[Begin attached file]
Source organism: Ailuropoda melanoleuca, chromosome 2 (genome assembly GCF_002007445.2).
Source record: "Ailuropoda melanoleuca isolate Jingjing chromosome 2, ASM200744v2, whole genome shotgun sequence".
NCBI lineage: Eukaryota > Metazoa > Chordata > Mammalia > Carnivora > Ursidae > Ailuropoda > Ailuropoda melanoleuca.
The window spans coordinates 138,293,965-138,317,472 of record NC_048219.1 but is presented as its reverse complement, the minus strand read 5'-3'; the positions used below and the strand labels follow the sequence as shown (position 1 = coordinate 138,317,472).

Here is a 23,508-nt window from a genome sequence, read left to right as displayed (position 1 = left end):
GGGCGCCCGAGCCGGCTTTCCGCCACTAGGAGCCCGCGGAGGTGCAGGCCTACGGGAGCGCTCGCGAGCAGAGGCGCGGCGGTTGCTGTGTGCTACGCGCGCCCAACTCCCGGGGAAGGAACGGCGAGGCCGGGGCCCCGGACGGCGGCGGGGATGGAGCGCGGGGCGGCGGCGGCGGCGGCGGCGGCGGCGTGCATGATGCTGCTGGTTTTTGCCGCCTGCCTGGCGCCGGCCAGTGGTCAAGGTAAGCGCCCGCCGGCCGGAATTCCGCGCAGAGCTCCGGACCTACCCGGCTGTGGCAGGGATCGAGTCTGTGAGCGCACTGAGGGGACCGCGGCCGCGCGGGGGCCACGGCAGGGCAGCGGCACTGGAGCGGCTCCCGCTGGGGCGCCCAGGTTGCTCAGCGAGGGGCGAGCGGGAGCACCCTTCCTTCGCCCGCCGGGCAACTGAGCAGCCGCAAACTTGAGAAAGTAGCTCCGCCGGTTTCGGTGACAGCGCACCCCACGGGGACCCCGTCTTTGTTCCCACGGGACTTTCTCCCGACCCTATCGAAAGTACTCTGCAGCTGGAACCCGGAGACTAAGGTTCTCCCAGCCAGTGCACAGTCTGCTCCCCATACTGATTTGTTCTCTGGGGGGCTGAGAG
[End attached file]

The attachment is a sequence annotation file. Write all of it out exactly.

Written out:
Source organism: Ailuropoda melanoleuca, chromosome 2 (genome assembly GCF_002007445.2).
Source record: "Ailuropoda melanoleuca isolate Jingjing chromosome 2, ASM200744v2, whole genome shotgun sequence".
NCBI lineage: Eukaryota > Metazoa > Chordata > Mammalia > Carnivora > Ursidae > Ailuropoda > Ailuropoda melanoleuca.
The window spans coordinates 138,293,965-138,317,472 of record NC_048219.1 but is presented as its reverse complement, the minus strand read 5'-3'; the positions used below and the strand labels follow the sequence as shown (position 1 = coordinate 138,317,472).

Here is a 23,508-nt window from a genome sequence, read left to right as displayed (position 1 = left end):
GGGCGCCCGAGCCGGCTTTCCGCCACTAGGAGCCCGCGGAGGTGCAGGCCTACGGGAGCGCTCGCGAGCAGAGGCGCGGCGGTTGCTGTGTGCTACGCGCGCCCAACTCCCGGGGAAGGAACGGCGAGGCCGGGGCCCCGGACGGCGGCGGGGATGGAGCGCGGGGCGGCGGCGGCGGCGGCGGCGGCGGCGTGCATGATGCTGCTGGTTTTTGCCGCCTGCCTGGCGCCGGCCAGTGGTCAAGGTAAGCGCCCGCCGGCCGGAATTCCGCGCAGAGCTCCGGACCTACCCGGCTGTGGCAGGGATCGAGTCTGTGAGCGCACTGAGGGGACCGCGGCCGCGCGGGGGCCACGGCAGGGCAGCGGCACTGGAGCGGCTCCCGCTGGGGCGCCCAGGTTGCTCAGCGAGGGGCGAGCGGGAGCACCCTTCCTTCGCCCGCCGGGCAACTGAGCAGCCGCAAACTTGAGAAAGTAGCTCCGCCGGTTTCGGTGACAGCGCACCCCACGGGGACCCCGTCTTTGTTCCCACGGGACTTTCTCCCGACCCTATCGAAAGTACTCTGCAGCTGGAACCCGGAGACTAAGGTTCTCCCAGCCAGTGCACAGTCTGCTCCCCATACTGATTTGTTCTCTGGGGGGCTGAGAG